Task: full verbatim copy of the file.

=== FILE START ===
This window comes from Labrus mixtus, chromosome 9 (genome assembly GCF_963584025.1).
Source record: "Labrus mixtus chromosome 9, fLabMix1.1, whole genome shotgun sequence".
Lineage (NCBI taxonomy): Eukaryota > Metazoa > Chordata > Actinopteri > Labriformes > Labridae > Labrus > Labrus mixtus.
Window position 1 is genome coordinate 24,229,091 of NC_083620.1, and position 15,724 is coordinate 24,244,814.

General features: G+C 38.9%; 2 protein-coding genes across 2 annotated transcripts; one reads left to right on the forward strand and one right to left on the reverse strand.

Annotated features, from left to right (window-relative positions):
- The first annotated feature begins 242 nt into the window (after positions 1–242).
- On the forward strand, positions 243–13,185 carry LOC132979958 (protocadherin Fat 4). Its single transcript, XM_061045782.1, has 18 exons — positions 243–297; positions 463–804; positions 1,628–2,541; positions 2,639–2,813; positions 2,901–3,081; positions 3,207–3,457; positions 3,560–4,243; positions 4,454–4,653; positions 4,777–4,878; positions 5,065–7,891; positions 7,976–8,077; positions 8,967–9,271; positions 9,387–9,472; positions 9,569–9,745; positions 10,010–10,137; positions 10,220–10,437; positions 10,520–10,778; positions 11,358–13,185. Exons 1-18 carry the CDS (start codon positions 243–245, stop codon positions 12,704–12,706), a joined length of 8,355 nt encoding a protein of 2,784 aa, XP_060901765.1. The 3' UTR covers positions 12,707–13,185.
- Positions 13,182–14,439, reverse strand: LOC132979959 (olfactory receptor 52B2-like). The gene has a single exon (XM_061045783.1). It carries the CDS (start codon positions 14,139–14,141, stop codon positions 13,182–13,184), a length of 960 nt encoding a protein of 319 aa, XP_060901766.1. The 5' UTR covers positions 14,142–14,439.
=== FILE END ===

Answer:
This window comes from Labrus mixtus, chromosome 9 (genome assembly GCF_963584025.1).
Source record: "Labrus mixtus chromosome 9, fLabMix1.1, whole genome shotgun sequence".
Lineage (NCBI taxonomy): Eukaryota > Metazoa > Chordata > Actinopteri > Labriformes > Labridae > Labrus > Labrus mixtus.
Window position 1 is genome coordinate 24,229,091 of NC_083620.1, and position 15,724 is coordinate 24,244,814.

General features: G+C 38.9%; 2 protein-coding genes across 2 annotated transcripts; one reads left to right on the forward strand and one right to left on the reverse strand.

Annotated features, from left to right (window-relative positions):
- The first annotated feature begins 242 nt into the window (after positions 1–242).
- On the forward strand, positions 243–13,185 carry LOC132979958 (protocadherin Fat 4). Its single transcript, XM_061045782.1, has 18 exons — positions 243–297; positions 463–804; positions 1,628–2,541; positions 2,639–2,813; positions 2,901–3,081; positions 3,207–3,457; positions 3,560–4,243; positions 4,454–4,653; positions 4,777–4,878; positions 5,065–7,891; positions 7,976–8,077; positions 8,967–9,271; positions 9,387–9,472; positions 9,569–9,745; positions 10,010–10,137; positions 10,220–10,437; positions 10,520–10,778; positions 11,358–13,185. Exons 1-18 carry the CDS (start codon positions 243–245, stop codon positions 12,704–12,706), a joined length of 8,355 nt encoding a protein of 2,784 aa, XP_060901765.1. The 3' UTR covers positions 12,707–13,185.
- Positions 13,182–14,439, reverse strand: LOC132979959 (olfactory receptor 52B2-like). The gene has a single exon (XM_061045783.1). It carries the CDS (start codon positions 14,139–14,141, stop codon positions 13,182–13,184), a length of 960 nt encoding a protein of 319 aa, XP_060901766.1. The 5' UTR covers positions 14,142–14,439.